Home > Uncategorized > New Six Gun for the Video Cowboy?

New Six Gun for the Video Cowboy?

-first posted at RTDNA.org on August 11, 2009

If you’re not watching the news/sports parody web series from ESPN called “Mayne Street,” then you need to start now.  The show follows real-life ESPN anchor Kenny Mayne as he encounters a number of fictional characters and situations that lampoon our business head on.  One of my favorite sidekicks is the photographer know only as “Video Cowboy” (or “Mr. Cowboy” to those who don’t know him well).  Since my first job was as a photographer, I relate to the Cowboy’s consternation with the situations in which he finds himself.  He’s an artist with the camera and is often held back in that artistic expression by the bumblers with whom he must work.

But Cowboy’s latest travail is one on which he and I must differ.  In an episode entitled “Cutbacks,” he’s angry that ESPN has invested in 300 mini HD cameras that cost just $100 a piece.  A young tech tells Cowboy, “We can buy three hundred of these for the price of one of your big cameras.”  Cowboy takes the camera from him, asking, “You have three hundred of these?”  The tech says yes, leaving the Cowboy to hurl the mini camera across the cavernous ESPN newsroom, saying, “Now you got 299.”

Cowboy’s reaction is the same as many photographers and reporters are having with the introduction of pocket-sized cameras to the newsroom gear arsenals.  But they (and the writer of the Mayne Street episode) are missing the point.  The cameras can never replace gear with good lenses, top-notch microphones, and superior image processing capabilities.  But they can supplement the shooting pros on the street by putting more cameras across the market 24 hours a day.

I’m practicing what I preach here, planning to buy about a dozen of the Kodak Zi6 HD cameras.  The camera is about the size of a Blackberry, shoots 720p video in H.264 Quicktime movie format, can import directly to Avid, and runs on two AA batteries.  Now, being an old photographer myself, I am picky about lenses and microphones.  The fixed focus lens in this camera (with a macro filter) is pretty decent and the mic can pick up natural sound or interviews quite well.  It shoots onto an SDHC memory card that’s available just about anywhere.  Camera and card together will run under $150.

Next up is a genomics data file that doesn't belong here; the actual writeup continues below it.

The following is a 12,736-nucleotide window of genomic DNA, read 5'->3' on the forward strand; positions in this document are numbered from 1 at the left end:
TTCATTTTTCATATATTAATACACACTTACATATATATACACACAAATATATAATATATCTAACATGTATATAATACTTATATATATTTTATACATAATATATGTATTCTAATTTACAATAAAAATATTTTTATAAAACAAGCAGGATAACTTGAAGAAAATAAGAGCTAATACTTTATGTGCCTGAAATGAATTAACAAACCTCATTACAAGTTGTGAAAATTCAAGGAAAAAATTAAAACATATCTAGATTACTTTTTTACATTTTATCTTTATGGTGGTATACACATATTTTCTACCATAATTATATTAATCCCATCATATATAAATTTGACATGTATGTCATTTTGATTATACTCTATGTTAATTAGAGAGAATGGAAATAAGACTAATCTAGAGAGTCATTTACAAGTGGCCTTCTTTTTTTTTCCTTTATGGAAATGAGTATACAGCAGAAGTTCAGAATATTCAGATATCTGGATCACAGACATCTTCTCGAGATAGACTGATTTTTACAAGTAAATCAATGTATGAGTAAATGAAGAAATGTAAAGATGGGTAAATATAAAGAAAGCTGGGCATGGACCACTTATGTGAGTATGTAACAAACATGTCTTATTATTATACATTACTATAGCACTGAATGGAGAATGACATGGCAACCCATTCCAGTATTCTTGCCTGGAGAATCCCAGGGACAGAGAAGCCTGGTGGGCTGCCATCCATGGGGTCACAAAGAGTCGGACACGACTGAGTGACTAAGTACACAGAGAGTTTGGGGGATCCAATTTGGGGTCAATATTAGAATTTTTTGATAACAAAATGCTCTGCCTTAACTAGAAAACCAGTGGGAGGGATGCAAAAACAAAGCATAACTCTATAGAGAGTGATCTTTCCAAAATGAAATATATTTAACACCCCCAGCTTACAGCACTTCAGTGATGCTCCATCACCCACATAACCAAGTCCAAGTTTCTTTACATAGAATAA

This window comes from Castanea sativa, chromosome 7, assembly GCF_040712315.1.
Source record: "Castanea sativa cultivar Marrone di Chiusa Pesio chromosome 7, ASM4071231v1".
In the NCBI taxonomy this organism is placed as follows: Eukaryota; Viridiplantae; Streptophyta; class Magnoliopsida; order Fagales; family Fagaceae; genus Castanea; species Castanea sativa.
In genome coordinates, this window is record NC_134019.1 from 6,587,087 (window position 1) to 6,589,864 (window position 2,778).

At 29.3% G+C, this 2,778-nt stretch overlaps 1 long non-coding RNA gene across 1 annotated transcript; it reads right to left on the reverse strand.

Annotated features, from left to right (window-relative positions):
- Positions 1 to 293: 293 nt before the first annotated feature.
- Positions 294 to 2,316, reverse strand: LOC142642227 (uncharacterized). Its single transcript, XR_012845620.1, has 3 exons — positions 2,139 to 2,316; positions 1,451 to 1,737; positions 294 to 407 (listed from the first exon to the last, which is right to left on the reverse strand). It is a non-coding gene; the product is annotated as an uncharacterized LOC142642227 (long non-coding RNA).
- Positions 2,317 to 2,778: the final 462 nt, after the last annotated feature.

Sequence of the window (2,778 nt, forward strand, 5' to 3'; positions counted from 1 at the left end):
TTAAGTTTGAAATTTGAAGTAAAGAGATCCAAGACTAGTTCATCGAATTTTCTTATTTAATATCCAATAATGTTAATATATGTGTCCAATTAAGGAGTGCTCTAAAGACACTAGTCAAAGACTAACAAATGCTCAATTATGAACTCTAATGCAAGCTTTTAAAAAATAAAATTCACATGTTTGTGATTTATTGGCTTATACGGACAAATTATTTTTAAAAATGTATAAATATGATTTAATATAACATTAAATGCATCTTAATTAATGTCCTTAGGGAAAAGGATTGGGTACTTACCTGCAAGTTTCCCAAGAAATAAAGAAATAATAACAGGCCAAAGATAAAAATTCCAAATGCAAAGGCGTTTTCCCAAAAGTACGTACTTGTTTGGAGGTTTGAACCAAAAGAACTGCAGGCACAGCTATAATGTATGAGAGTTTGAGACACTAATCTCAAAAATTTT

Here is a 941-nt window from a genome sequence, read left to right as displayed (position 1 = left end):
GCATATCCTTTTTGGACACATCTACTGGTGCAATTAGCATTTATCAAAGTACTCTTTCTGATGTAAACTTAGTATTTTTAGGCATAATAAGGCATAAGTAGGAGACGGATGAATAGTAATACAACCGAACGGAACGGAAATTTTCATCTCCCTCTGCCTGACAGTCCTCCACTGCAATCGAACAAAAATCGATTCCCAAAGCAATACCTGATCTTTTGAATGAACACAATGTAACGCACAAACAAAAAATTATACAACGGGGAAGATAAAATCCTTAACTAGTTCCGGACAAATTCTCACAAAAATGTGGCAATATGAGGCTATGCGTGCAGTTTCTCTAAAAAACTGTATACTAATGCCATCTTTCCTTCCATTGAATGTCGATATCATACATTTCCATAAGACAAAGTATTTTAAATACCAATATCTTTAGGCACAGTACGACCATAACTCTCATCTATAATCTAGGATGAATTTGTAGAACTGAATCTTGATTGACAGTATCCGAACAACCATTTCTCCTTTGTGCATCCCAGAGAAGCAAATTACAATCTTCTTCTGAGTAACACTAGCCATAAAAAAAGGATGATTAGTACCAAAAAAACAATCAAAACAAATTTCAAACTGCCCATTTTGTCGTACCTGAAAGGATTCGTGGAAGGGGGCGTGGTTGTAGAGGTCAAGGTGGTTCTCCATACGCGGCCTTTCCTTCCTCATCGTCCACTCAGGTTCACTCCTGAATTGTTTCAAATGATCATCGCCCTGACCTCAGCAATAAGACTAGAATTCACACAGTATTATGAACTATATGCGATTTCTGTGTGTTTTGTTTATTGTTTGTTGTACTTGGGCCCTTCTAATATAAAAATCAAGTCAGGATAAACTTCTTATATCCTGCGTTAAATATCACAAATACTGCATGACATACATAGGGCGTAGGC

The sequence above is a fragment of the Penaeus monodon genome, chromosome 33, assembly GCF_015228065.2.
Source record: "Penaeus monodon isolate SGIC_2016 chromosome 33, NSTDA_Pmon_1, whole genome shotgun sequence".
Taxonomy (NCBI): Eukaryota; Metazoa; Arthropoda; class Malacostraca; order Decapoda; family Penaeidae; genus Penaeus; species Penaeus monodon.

There are other cameras on the market and there are always new models coming our way—even Kodak has just released a 1080p version of the camera for about $50 more.  The point is not so much to sell you on a specific make or model of camera, but to sell you on the idea of having your people with a broadcast-quality video camera in their hands wherever they go.

The concept goes back to my college days.  As a broadcast journalism student, I was always envious of the photojournalism students and their ability to have their cameras with them all day and every day.  My friend Ron Nichols had his SLR slung over his shoulder when he went to class, when we went to eat, and—I imagine—when he went to sleep.  The guy was never without it.  He argued that he would catch breaking news long before I could get to the station, get a camera, recorder, tape, and batteries, and return to the scene.  And he was right—until now.  The new mini cameras give all of us the ability to capture breaking news without making a break for the station.  And when I say “all of us,” I really do mean all of us.  The ease of use of these cameras means they are just point and shoot.  So I’m looking to equip news people, but also to have them in the hands of anyone else in the building who wants one.

Will we use these cameras to shoot our main franchises?  No.  Will we use them to shoot news conferences with the governor?  No.  Chances are video from the Zi6s won’t hit the air very often.  But it will if we catch breaking news with it.  And perhaps more importantly, it will if we invent new ways of using the new cameras to form a new definition of what sorts of video we want on the air.  One of our meteorologists already wants to use hers to shoot video of kids when she does a classroom visit.  She’ll also have the kids ask questions on camera we can answer on the air later.

It’s that sort of reinvention that holds at least as much promise as the breaking news coverage.  Without the commitment of time and energy to use a full-sized set of gear for everything that needs to go into the newscast, we multiply the possibility of getting more local people and more local information on the air.

So I hope the Video Cowboy understands why I’ve made this case for the mini camera having a place in our newsrooms.  In the hands of an artist, the full-sized camera can still take a viewer’s breath away.  But so can the sight of seeing her son on the air asking a weather question.  With this teaming of big and little cameras, I think we can get that outcome much more often than we used to.

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